verb (used with object), shut·tled, shut·tling.

to cause (someone or something) to move to and fro or back and forth by or as if by a shuttle: They shuttled me all over the seventh floor.

verb (used without object), shut·tled, shut·tling.

to move to and fro: constantly shuttling between city and suburb.

Origin of shuttle

before 900; Middle English shotil (noun), Old English scytel dart, arrow; cognate with Old Norse skutill harpoon; akin to shut, shoot1
Related formsshut·tle·like, adjective Unabridged Based on the Random House Unabridged Dictionary, © Random House, Inc. 2019

Related Words for shuttling

commute, travel

Examples from the Web for shuttling

Contemporary Examples of shuttling

Historical Examples of shuttling

  • She was battered by the noise and shuttling of the rush-hour traffic.

    Main Street

    Sinclair Lewis

  • The buckets were filled and emptied alternately by shuttling the truck and attaching first one and then the other to the derrick.

    Concrete Construction

    Halbert P. Gillette

  • Every wheel in the District motor pool was on the highway from the airport, shuttling in the wedding-party.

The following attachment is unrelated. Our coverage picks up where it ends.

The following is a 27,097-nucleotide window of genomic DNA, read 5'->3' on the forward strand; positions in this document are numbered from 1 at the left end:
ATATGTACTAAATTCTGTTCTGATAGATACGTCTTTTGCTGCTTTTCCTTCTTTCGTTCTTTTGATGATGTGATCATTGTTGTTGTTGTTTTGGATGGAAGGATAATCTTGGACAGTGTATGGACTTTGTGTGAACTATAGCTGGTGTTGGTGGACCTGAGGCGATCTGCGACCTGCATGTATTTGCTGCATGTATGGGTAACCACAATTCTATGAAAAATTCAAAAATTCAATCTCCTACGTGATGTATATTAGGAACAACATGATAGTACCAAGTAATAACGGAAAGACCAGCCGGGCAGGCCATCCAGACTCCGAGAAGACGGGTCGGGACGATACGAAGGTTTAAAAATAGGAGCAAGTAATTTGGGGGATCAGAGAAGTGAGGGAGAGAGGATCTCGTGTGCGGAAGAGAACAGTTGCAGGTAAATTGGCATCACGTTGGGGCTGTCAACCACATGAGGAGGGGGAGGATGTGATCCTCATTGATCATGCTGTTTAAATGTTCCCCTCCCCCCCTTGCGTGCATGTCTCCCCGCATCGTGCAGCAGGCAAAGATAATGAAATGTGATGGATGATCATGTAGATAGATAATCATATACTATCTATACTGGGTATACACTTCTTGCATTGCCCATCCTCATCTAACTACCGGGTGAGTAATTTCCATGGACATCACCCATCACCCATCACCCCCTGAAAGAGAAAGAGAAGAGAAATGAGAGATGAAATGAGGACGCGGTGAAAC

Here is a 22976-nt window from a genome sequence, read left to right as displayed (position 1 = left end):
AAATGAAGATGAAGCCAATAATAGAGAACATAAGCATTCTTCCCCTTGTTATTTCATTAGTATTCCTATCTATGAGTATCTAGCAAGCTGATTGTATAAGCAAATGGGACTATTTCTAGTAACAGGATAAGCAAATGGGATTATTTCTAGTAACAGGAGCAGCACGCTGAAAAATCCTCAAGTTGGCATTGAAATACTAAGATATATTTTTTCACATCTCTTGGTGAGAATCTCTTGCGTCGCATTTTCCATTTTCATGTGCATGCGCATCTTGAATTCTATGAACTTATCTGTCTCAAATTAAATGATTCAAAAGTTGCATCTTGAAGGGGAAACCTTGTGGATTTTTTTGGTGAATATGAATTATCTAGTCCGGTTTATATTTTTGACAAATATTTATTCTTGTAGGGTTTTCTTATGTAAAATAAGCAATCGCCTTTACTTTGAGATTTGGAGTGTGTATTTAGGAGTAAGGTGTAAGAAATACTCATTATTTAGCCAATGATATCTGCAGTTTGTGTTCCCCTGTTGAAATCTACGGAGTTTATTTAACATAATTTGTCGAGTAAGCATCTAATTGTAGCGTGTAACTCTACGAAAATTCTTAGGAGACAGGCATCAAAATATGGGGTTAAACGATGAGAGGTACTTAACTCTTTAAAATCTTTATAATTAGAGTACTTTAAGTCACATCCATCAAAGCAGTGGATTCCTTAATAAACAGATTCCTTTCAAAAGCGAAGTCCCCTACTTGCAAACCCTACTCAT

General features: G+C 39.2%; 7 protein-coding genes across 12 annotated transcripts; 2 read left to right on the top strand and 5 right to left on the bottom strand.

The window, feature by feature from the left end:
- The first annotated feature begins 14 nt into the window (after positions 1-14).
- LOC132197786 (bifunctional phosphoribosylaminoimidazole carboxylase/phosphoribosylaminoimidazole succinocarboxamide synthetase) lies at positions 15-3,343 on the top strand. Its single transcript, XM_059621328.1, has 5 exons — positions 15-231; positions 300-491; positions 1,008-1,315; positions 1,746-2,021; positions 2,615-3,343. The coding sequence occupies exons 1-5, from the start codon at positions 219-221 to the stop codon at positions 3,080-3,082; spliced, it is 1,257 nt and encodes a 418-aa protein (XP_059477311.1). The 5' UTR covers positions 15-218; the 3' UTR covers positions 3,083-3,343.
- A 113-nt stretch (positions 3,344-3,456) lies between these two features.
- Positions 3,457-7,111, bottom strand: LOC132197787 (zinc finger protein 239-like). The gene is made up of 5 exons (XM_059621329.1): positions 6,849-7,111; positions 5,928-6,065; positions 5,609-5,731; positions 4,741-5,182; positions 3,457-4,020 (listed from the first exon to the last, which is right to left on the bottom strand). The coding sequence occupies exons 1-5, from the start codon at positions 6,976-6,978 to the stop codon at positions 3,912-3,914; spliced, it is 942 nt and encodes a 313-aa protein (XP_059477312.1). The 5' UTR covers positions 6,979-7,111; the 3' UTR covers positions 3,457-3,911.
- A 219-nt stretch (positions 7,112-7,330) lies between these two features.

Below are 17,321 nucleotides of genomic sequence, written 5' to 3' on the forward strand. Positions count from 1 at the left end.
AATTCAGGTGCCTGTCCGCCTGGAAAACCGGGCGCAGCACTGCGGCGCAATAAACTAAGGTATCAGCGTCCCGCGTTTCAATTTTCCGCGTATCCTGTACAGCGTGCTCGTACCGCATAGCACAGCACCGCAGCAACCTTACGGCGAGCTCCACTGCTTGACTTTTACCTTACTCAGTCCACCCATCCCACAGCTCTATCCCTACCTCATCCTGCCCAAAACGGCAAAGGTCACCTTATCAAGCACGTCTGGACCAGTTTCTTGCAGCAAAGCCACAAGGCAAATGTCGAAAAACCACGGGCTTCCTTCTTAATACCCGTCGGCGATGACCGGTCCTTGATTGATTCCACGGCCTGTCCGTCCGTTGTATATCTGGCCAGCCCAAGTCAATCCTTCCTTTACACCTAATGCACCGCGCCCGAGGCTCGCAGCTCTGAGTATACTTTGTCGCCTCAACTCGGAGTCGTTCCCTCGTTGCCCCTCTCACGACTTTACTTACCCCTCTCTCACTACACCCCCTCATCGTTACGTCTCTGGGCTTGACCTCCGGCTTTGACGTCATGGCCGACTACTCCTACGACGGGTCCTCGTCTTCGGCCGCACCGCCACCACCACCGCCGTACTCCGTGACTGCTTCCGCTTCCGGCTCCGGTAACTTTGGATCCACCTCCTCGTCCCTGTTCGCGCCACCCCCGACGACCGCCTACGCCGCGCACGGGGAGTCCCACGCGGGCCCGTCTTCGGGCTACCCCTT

• He told of the trail down Thunder Mountain that had been used for shuttling cattle into and out of the Basin.

British Dictionary definitions for shuttling



a bobbin-like device used in weaving for passing the weft thread between the warp threads
a small bobbin-like device used to hold the thread in a sewing machine or in tatting, knitting, etc
  1. a bus, train, aircraft, etc, that plies between two points, esp one that offers a frequent service over a short route
  2. short for space shuttle
  1. the movement between various countries of a diplomat in order to negotiate with rulers who refuse to meet each other
  2. (as modifier)shuttle diplomacy
badminton short for shuttlecock


to move or cause to move by or as if by a shuttle

Word Origin for shuttle

Old English scytel bolt; related to Middle High German schüzzel, Swedish skyttel. See shoot, shot
Collins English Dictionary - Complete & Unabridged 2012 Digital Edition © William Collins Sons & Co. Ltd. 1979, 1986 © HarperCollins Publishers 1998, 2000, 2003, 2005, 2006, 2007, 2009, 2012

Word Origin and History for shuttling



Old English scytel "a dart, arrow," from West Germanic *skutilaz (cf. Old Norse skutill "harpoon"), from PIE *skeud- "to shoot, to chase, to throw, to project" (see shoot (v.)). The original sense in English is obsolete; the weaving instrument so called (mid-14c.) from being "shot" across the threads. Sense of "train that runs back and forth" is first recorded 1895, from image of the weaver's instrument's back-and-forth movement over the warp; extended to aircraft 1942, to spacecraft 1969. In some other languages, the weaving instrument takes its name from its resemblance to a boat (cf. Latin navicula, French navette, German weberschiff).



1550s, "move rapidly to and fro," from shuttle (n.); sense of "transport via a shuttle service" is recorded from 1930. Related: Shuttled; shuttling.

Online Etymology Dictionary, © 2010 Douglas Harper